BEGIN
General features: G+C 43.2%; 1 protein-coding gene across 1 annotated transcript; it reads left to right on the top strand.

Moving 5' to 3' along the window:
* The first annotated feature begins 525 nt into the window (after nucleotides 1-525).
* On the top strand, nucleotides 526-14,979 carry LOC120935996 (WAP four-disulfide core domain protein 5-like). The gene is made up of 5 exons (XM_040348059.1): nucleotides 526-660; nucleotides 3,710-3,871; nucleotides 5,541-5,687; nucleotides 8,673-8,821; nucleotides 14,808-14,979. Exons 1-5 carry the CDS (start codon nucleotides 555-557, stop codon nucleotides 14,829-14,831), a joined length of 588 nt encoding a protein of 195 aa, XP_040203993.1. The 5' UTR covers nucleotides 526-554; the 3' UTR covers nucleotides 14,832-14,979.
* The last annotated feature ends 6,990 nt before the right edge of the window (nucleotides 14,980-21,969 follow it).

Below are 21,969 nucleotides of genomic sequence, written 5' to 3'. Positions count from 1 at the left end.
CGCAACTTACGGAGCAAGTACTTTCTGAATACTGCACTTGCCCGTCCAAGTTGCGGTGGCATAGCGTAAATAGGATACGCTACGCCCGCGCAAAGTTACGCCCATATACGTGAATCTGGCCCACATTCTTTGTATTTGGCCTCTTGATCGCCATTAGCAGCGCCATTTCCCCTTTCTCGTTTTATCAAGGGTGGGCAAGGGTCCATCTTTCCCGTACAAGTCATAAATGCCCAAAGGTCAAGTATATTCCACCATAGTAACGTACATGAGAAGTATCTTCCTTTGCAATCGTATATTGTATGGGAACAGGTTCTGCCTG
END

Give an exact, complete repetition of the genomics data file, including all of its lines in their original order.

General features: G+C 43.2%; 1 protein-coding gene across 1 annotated transcript; it reads left to right on the top strand.

Moving 5' to 3' along the window:
* The first annotated feature begins 525 nt into the window (after nucleotides 1-525).
* On the top strand, nucleotides 526-14,979 carry LOC120935996 (WAP four-disulfide core domain protein 5-like). The gene is made up of 5 exons (XM_040348059.1): nucleotides 526-660; nucleotides 3,710-3,871; nucleotides 5,541-5,687; nucleotides 8,673-8,821; nucleotides 14,808-14,979. Exons 1-5 carry the CDS (start codon nucleotides 555-557, stop codon nucleotides 14,829-14,831), a joined length of 588 nt encoding a protein of 195 aa, XP_040203993.1. The 5' UTR covers nucleotides 526-554; the 3' UTR covers nucleotides 14,832-14,979.
* The last annotated feature ends 6,990 nt before the right edge of the window (nucleotides 14,980-21,969 follow it).

Below are 21,969 nucleotides of genomic sequence, written 5' to 3'. Positions count from 1 at the left end.
CGCAACTTACGGAGCAAGTACTTTCTGAATACTGCACTTGCCCGTCCAAGTTGCGGTGGCATAGCGTAAATAGGATACGCTACGCCCGCGCAAAGTTACGCCCATATACGTGAATCTGGCCCACATTCTTTGTATTTGGCCTCTTGATCGCCATTAGCAGCGCCATTTCCCCTTTCTCGTTTTATCAAGGGTGGGCAAGGGTCCATCTTTCCCGTACAAGTCATAAATGCCCAAAGGTCAAGTATATTCCACCATAGTAACGTACATGAGAAGTATCTTCCTTTGCAATCGTATATTGTATGGGAACAGGTTCTGCCTG